The children came to the easel eager to paint, realizing that the paint needed to be set out. They grabbed ice cube trays, and began assisting the teacher in choosing what colors should be placed in the tray.
The colors chosen provide an opportunity to create secondary colors. As the children began mixing and stirring the paint, they were able to see new colors evolve.
They spent time observing the colors other children were making. This led to the children asking questions like,
“I want that color!”
“How did you make that color?”
These questions provided an opportunity for the children to evaluate what they did.
– What colors did they use to create the secondary color
– How much of the colors did they use. What what the main color, and what was added. We have spent time describing colors as “strong” and “weak”. The weak color, for example yellow or white, only needs a dab of red or blue to change the color to pink or green.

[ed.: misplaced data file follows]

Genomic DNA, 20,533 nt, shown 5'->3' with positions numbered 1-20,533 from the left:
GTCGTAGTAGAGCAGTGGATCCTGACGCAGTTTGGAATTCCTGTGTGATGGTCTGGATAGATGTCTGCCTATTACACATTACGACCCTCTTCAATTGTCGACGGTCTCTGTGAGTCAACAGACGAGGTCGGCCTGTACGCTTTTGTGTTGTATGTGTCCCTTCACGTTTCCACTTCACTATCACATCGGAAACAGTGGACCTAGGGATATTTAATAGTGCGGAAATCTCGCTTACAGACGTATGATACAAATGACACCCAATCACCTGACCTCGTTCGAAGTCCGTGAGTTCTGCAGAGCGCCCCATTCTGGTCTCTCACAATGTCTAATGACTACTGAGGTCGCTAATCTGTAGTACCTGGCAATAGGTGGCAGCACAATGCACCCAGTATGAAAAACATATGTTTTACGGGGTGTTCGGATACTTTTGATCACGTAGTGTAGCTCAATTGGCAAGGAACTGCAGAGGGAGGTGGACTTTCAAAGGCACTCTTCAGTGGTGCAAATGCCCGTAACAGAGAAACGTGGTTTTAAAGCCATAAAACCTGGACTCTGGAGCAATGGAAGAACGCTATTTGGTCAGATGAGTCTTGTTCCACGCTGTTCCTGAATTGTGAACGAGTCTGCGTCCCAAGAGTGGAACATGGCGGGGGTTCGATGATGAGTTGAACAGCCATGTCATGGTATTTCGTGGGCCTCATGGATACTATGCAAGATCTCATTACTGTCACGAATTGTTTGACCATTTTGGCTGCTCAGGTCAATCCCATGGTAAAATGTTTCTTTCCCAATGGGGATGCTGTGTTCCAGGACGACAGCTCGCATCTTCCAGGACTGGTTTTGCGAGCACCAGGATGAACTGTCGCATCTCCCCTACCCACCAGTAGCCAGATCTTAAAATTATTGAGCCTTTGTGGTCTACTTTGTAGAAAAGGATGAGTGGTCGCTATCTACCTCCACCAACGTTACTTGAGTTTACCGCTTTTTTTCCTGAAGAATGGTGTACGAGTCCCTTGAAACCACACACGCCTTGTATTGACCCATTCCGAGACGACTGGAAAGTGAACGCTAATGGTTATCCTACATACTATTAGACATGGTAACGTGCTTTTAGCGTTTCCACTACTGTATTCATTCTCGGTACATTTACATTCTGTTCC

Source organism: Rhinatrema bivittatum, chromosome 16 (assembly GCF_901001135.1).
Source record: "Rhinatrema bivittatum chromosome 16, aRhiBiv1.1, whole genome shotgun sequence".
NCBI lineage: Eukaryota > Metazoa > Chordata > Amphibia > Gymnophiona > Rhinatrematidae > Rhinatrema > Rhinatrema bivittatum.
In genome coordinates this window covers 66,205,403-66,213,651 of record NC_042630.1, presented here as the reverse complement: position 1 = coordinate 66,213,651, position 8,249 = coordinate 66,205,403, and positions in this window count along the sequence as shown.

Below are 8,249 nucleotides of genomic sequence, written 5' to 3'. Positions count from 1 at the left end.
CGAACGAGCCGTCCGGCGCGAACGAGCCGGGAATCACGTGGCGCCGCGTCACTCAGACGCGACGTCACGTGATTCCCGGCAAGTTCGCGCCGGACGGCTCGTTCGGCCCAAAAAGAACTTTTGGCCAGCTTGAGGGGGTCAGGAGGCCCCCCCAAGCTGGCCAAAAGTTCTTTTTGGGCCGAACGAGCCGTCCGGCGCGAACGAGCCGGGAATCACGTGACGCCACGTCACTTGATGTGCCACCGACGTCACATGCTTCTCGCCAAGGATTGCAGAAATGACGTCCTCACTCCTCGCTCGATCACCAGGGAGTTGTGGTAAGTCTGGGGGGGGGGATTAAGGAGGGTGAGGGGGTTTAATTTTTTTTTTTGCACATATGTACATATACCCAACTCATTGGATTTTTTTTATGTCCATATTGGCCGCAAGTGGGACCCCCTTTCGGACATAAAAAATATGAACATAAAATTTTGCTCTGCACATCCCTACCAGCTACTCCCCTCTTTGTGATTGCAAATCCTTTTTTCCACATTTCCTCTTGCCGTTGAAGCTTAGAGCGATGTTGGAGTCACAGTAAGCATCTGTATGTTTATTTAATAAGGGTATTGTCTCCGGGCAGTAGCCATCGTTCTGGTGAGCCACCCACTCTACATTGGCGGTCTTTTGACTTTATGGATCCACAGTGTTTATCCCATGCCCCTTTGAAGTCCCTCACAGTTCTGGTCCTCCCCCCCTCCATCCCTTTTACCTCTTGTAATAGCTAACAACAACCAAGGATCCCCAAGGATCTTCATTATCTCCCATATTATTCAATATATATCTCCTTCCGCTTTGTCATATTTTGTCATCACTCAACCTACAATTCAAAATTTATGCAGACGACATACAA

– How do they get the same shade as the previous child
These questions also provided an opportunity for the child who created the color to “explain”, “give directions”, and “describe” HOW to make the color. This is valuable in our curriculum, because our children are growing up in a world where they need to be able to communicate successfully.
As they continued to paint one of the children brought attention to the color she created. She said, “Look! I made this color, but I don’t know what it is called.”
Other children came to join the discussion, and by the end of the conversation, they decided the name was “teal”.
After this discovery, all of the painting she did, was solely with “teal”. This showed her accomplishment! She had pride in her discovery and no other color compared to the “teal” she had just created!
THE ART OF TEACHING IS THE ART OF ASSISTING DISCOVERY – Mark Van Doren